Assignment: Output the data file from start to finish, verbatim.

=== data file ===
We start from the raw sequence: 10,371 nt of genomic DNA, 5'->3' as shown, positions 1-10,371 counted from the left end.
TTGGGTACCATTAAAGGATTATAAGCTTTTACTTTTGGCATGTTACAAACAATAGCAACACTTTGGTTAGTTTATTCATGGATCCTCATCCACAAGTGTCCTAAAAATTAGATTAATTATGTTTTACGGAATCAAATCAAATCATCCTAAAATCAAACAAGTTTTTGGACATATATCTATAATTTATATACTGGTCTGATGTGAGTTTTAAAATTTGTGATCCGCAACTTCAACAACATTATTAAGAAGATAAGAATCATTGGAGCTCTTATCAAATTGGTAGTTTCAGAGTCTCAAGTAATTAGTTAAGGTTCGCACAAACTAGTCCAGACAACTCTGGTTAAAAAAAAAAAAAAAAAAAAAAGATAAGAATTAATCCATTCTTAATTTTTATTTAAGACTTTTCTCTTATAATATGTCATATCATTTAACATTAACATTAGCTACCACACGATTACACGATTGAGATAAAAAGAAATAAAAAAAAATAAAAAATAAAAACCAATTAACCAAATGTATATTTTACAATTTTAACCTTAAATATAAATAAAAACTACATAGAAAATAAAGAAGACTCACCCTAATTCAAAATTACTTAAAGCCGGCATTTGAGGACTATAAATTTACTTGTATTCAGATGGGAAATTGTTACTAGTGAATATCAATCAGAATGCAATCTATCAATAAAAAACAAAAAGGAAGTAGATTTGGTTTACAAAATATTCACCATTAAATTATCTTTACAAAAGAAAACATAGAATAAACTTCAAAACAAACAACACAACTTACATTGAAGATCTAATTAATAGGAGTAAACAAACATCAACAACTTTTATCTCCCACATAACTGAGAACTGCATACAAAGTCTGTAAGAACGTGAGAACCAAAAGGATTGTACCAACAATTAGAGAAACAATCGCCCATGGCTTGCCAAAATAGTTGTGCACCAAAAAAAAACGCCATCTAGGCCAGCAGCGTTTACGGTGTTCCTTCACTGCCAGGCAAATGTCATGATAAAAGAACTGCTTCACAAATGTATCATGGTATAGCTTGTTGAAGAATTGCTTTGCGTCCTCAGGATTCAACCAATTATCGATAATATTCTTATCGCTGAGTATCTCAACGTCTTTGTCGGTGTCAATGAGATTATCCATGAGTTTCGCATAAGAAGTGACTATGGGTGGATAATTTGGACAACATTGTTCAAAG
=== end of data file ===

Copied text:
We start from the raw sequence: 10,371 nt of genomic DNA, 5'->3' as shown, positions 1-10,371 counted from the left end.
TTGGGTACCATTAAAGGATTATAAGCTTTTACTTTTGGCATGTTACAAACAATAGCAACACTTTGGTTAGTTTATTCATGGATCCTCATCCACAAGTGTCCTAAAAATTAGATTAATTATGTTTTACGGAATCAAATCAAATCATCCTAAAATCAAACAAGTTTTTGGACATATATCTATAATTTATATACTGGTCTGATGTGAGTTTTAAAATTTGTGATCCGCAACTTCAACAACATTATTAAGAAGATAAGAATCATTGGAGCTCTTATCAAATTGGTAGTTTCAGAGTCTCAAGTAATTAGTTAAGGTTCGCACAAACTAGTCCAGACAACTCTGGTTAAAAAAAAAAAAAAAAAAAAAAGATAAGAATTAATCCATTCTTAATTTTTATTTAAGACTTTTCTCTTATAATATGTCATATCATTTAACATTAACATTAGCTACCACACGATTACACGATTGAGATAAAAAGAAATAAAAAAAAATAAAAAATAAAAACCAATTAACCAAATGTATATTTTACAATTTTAACCTTAAATATAAATAAAAACTACATAGAAAATAAAGAAGACTCACCCTAATTCAAAATTACTTAAAGCCGGCATTTGAGGACTATAAATTTACTTGTATTCAGATGGGAAATTGTTACTAGTGAATATCAATCAGAATGCAATCTATCAATAAAAAACAAAAAGGAAGTAGATTTGGTTTACAAAATATTCACCATTAAATTATCTTTACAAAAGAAAACATAGAATAAACTTCAAAACAAACAACACAACTTACATTGAAGATCTAATTAATAGGAGTAAACAAACATCAACAACTTTTATCTCCCACATAACTGAGAACTGCATACAAAGTCTGTAAGAACGTGAGAACCAAAAGGATTGTACCAACAATTAGAGAAACAATCGCCCATGGCTTGCCAAAATAGTTGTGCACCAAAAAAAAACGCCATCTAGGCCAGCAGCGTTTACGGTGTTCCTTCACTGCCAGGCAAATGTCATGATAAAAGAACTGCTTCACAAATGTATCATGGTATAGCTTGTTGAAGAATTGCTTTGCGTCCTCAGGATTCAACCAATTATCGATAATATTCTTATCGCTGAGTATCTCAACGTCTTTGTCGGTGTCAATGAGATTATCCATGAGTTTCGCATAAGAAGTGACTATGGGTGGATAATTTGGACAACATTGTTCAAAG